It’s not all moonlight and magnolias at Walt Disney World. One of my favorite behind-the-scenes stories at WDW involves lawsuits, backdoor deals, and nepotism. It’s the story of the Walt Disney World Swan and Dolphin, and it is still generating bad blood in the Land of Magic to this day.
Let’s go back to the early 1980’s. The Disney Corporation was bleeding money, stock prices were falling like a bad soufflé, corporate raiders were land sharks at the door, and the quality of Disney movies and TV shows would make you swear that Goofy was behind the camera. So the pre-Michael Eisner regime (aka Ron Miller, Walt’s son-in-law) sold the rights to build hotels on WDW property to Tishman Hotel and Realty LP in an effort to raise quick cash. Tishman got a great deal on this and nearly complete control. The original plans for the hotels that are now Swan and Dolphin were enormous black towers built to pack in the hoards like in Vegas (Tishman did a lot of Vegas hotels).
Walt’s nephew Roy E. Disney basically staged a coup to oust Miller and bring Eisner onboard (oh, the irony). Roy was assisted in this by other Disney board members, principally the Bass Brothers of Texas. When Eisner looked at the Tishman proposal he said, "No. No style, no substance... Sue me; the lawyers will be at it forever.” After the Bass Brothers wrote a very large check and bailed out Disney to keep the company intact, Eisner thanked them by letting them have the contract to build non-Disney hotels on WDW property (I believe they may have been involved in some Downtown Disney hotels). Tishman got angry and took Disney to court.
Well, all of this is going on in the early days of Epcot, and the new coveted location for hotels was right there in the heart of WDW. In a series of compromises and settlements, Tishman got a long-term lease on the property where the Swan and Dolphin now sit, and had several provisions in the contract on items such as transportation. Tishman figured participation in transportation meant a monorail connection, but Eisner and company extended a drainage ditch and put the Swan and Dolphin on the Disney Transportation System via boat service. Convenient, but not nearly as sexy. Tishman got even more ticked off.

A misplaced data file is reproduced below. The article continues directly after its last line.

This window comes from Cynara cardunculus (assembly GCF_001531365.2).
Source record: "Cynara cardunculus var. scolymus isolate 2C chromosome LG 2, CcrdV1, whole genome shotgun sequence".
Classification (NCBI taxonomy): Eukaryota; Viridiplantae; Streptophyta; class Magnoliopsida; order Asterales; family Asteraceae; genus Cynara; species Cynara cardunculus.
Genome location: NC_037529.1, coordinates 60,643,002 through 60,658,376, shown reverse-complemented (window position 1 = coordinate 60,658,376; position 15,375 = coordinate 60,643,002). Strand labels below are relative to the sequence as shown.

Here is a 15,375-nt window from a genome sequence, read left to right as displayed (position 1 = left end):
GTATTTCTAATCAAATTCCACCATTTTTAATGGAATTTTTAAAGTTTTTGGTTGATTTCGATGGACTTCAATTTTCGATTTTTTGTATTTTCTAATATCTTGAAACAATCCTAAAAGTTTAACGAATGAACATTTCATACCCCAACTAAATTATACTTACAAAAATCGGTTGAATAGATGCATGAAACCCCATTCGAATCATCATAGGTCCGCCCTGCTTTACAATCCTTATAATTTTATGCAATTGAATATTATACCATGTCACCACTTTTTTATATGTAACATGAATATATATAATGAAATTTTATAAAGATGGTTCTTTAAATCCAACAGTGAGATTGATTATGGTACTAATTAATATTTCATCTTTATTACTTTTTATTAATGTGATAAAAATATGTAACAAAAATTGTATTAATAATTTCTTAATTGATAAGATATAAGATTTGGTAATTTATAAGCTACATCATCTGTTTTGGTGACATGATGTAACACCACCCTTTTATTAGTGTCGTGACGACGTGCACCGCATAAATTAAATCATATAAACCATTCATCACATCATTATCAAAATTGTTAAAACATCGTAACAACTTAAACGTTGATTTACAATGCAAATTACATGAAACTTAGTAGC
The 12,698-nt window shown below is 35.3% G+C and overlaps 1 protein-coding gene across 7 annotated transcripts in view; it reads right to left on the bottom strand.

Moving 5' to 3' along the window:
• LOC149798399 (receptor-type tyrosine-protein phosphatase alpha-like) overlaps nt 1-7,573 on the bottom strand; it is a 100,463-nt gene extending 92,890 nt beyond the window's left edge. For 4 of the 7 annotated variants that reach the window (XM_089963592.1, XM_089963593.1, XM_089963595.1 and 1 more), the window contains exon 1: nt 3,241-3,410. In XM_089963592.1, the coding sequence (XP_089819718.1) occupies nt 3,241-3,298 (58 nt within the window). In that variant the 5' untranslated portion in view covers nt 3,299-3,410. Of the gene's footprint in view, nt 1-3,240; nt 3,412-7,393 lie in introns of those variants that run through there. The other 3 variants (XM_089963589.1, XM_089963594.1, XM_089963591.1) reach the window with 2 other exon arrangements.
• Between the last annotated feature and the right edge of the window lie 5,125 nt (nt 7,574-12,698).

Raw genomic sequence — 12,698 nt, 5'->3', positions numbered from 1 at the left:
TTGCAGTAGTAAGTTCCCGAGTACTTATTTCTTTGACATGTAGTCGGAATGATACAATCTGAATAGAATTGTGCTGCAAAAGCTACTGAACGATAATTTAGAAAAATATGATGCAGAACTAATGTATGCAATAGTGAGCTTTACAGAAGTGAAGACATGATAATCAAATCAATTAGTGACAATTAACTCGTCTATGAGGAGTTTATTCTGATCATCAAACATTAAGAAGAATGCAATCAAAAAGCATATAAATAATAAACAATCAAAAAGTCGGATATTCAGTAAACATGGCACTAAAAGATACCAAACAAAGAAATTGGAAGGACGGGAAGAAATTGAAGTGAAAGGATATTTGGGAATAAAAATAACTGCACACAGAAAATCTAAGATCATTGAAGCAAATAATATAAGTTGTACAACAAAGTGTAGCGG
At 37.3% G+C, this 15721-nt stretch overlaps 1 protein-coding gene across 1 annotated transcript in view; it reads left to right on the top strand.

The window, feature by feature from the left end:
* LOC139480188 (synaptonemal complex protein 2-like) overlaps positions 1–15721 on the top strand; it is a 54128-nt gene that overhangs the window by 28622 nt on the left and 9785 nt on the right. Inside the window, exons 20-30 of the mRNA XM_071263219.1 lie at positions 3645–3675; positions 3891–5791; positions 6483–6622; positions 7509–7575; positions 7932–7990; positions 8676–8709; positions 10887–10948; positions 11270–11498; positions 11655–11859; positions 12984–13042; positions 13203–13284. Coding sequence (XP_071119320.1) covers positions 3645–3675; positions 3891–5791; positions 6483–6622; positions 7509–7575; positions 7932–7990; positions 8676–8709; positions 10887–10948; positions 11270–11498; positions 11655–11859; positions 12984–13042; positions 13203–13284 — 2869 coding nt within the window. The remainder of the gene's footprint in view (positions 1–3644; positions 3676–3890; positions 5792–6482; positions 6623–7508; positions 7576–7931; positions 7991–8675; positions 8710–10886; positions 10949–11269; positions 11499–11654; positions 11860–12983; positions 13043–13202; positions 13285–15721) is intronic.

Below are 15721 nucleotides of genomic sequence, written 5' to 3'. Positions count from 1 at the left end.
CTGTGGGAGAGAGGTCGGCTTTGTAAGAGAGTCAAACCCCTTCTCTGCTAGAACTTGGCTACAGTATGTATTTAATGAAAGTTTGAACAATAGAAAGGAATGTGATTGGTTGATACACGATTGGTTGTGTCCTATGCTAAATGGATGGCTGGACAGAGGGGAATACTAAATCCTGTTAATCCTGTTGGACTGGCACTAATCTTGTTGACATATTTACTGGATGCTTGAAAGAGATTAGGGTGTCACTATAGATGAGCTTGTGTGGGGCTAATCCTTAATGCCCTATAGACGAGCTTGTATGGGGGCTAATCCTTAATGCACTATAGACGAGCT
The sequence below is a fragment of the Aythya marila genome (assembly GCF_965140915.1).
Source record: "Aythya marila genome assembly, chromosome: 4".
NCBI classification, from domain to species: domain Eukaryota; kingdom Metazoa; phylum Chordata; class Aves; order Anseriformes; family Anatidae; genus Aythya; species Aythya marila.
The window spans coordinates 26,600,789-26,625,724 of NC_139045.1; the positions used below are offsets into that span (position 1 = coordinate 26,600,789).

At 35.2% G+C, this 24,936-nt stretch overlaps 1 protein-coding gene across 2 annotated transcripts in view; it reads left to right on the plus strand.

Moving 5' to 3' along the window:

Other compromises were on height and design. Tishman at this point was so irate that he was determined to put up giant all-black monstrosities, but Disney changed the zoning law on the height of buildings (Disney has its own governing body, the Reedy Creek Improvement District, which is the entity that controls WDW taxes and zoning so that Disney never has to get approval from anyone but themselves). Another compromise was that Michael Graves, then an up-and-coming designer and a friend of Eisner's, would do the hotel design. His whimsical, fantasy-like style helped tie the properties in with their new home.
To this day, Disney and Starwood (the managers of the Swan and Dolphin) are still at odds. Disney is forced to abide by the terms of the contract, but refuse to extend any “new” privileges, like the Dining Plan. Starwood retaliates by offering some of the best deals in the area, right in the heart of Disney.
Is all of this true? Neither Disney nor the Swan/Dolphin will comment, but their poor relationship to this day adds credence to the tale…
And you thought I was all starry eyes and pixie dust!